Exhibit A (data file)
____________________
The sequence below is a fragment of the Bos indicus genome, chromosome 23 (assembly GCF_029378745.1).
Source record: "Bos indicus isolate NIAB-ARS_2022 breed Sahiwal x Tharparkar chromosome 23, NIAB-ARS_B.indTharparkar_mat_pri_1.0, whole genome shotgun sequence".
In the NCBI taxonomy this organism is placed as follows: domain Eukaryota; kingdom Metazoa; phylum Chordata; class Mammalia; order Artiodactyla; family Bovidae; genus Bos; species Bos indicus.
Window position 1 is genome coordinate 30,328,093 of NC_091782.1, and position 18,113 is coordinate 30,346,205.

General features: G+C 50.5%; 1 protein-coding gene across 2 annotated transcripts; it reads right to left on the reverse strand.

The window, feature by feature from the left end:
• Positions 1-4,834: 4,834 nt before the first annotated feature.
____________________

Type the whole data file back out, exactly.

The sequence below is a fragment of the Bos indicus genome, chromosome 23 (assembly GCF_029378745.1).
Source record: "Bos indicus isolate NIAB-ARS_2022 breed Sahiwal x Tharparkar chromosome 23, NIAB-ARS_B.indTharparkar_mat_pri_1.0, whole genome shotgun sequence".
In the NCBI taxonomy this organism is placed as follows: domain Eukaryota; kingdom Metazoa; phylum Chordata; class Mammalia; order Artiodactyla; family Bovidae; genus Bos; species Bos indicus.
Window position 1 is genome coordinate 30,328,093 of NC_091782.1, and position 18,113 is coordinate 30,346,205.

General features: G+C 50.5%; 1 protein-coding gene across 2 annotated transcripts; it reads right to left on the reverse strand.

The window, feature by feature from the left end:
• Positions 1-4,834: 4,834 nt before the first annotated feature.